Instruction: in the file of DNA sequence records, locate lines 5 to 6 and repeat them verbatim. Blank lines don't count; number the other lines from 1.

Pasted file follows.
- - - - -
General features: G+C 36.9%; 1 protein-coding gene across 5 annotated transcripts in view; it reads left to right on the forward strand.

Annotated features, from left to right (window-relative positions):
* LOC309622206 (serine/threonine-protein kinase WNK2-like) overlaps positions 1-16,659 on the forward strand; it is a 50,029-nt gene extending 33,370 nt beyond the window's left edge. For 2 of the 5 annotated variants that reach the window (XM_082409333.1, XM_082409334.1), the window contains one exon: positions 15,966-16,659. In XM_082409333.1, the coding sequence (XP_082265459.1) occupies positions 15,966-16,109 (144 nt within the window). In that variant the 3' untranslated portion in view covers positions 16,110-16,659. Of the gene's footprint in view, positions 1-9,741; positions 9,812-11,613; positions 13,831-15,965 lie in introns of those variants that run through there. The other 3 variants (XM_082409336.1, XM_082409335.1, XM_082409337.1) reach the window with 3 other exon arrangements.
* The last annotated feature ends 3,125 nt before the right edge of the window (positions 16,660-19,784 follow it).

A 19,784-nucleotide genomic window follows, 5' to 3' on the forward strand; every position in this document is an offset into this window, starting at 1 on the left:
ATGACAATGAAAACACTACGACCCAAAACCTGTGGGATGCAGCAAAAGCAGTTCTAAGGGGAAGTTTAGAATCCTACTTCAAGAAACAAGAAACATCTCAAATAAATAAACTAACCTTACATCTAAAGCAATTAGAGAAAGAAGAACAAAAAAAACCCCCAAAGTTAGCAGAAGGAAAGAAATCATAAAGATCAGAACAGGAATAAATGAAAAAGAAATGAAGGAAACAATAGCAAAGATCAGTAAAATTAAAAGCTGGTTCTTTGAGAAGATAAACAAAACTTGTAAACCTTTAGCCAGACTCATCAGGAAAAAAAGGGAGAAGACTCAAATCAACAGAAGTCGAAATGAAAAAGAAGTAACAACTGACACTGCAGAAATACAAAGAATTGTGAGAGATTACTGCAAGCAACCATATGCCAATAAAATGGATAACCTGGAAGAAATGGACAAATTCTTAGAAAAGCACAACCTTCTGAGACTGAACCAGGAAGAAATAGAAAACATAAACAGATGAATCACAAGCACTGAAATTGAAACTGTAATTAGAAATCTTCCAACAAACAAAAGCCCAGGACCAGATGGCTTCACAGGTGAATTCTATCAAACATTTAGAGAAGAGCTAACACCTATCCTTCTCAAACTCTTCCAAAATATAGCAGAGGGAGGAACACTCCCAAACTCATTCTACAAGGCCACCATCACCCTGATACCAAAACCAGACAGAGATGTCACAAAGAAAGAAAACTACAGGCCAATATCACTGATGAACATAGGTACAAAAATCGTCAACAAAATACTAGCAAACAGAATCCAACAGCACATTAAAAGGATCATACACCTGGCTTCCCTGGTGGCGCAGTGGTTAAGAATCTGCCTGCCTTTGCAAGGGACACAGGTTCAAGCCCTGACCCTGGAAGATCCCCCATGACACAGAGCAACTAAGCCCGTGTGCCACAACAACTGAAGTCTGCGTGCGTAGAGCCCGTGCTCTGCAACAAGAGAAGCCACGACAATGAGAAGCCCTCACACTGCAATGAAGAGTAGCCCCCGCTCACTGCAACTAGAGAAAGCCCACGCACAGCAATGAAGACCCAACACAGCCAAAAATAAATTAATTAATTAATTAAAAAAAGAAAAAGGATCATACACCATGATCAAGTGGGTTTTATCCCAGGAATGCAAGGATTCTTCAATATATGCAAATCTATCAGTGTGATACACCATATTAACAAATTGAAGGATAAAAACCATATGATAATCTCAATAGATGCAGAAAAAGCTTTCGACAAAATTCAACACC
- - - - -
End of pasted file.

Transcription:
A 19,784-nucleotide genomic window follows, 5' to 3' on the forward strand; every position in this document is an offset into this window, starting at 1 on the left:
ATGACAATGAAAACACTACGACCCAAAACCTGTGGGATGCAGCAAAAGCAGTTCTAAGGGGAAGTTTAGAATCCTACTTCAAGAAACAAGAAACATCTCAAATAAATAAACTAACCTTACATCTAAAGCAATTAGAGAAAGAAGAACAAAAAAAACCCCCAAAGTTAGCAGAAGGAAAGAAATCATAAAGATCAGAACAGGAATAAATGAAAAAGAAATGAAGGAAACAATAGCAAAGATCAGTAAAATTAAAAGCTGGTTCTTTGAGAAGATAAACAAAACTTGTAAACCTTTAGCCAGACTCATCAGGAAAAAAAGGGAGAAGACTCAAATCAACAGAAGTCGAAATGAAAAAGAAGTAACAACTGACACTGCAGAAATACAAAGAATTGTGAGAGATTACTGCAAGCAACCATATGCCAATAAAATGGATAACCTGGAAGAAATGGACAAATTCTTAGAAAAGCACAACCTTCTGAGACTGAACCAGGAAGAAATAGAAAACATAAACAGATGAATCACAAGCACTGAAATTGAAACTGTAATTAGAAATCTTCCAACAAACAAAAGCCCAGGACCAGATGGCTTCACAGGTGAATTCTATCAAACATTTAGAGAAGAGCTAACACCTATCCTTCTCAAACTCTTCCAAAATATAGCAGAGGGAGGAACACTCCCAAACTCATTCTACAAGGCCACCATCACCCTGATACCAAAACCAGACAGAGATGTCACAAAGAAAGAAAACTACAGGCCAATATCACTGATGAACATAGGTACAAAAATCGTCAACAAAATACTAGCAAACAGAATCCAACAGCACATTAAAAGGATCATACACCTGGCTTCCCTGGTGGCGCAGTGGTTAAGAATCTGCCTGCCTTTGCAAGGGACACAGGTTCAAGCCCTGACCCTGGAAGATCCCCCATGACACAGAGCAACTAAGCCCGTGTGCCACAACAACTGAAGTCTGCGTGCGTAGAGCCCGTGCTCTGCAACAAGAGAAGCCACGACAATGAGAAGCCCTCACACTGCAATGAAGAGTAGCCCCCGCTCACTGCAACTAGAGAAAGCCCACGCACAGCAATGAAGACCCAACACAGCCAAAAATAAATTAATTAATTAATTAAAAAAAGAAAAAGGATCATACACCATGATCAAGTGGGTTTTATCCCAGGAATGCAAGGATTCTTCAATATATGCAAATCTATCAGTGTGATACACCATATTAACAAATTGAAGGATAAAAACCATATGATAATCTCAATAGATGCAGAAAAAGCTTTCGACAAAATTCAACACC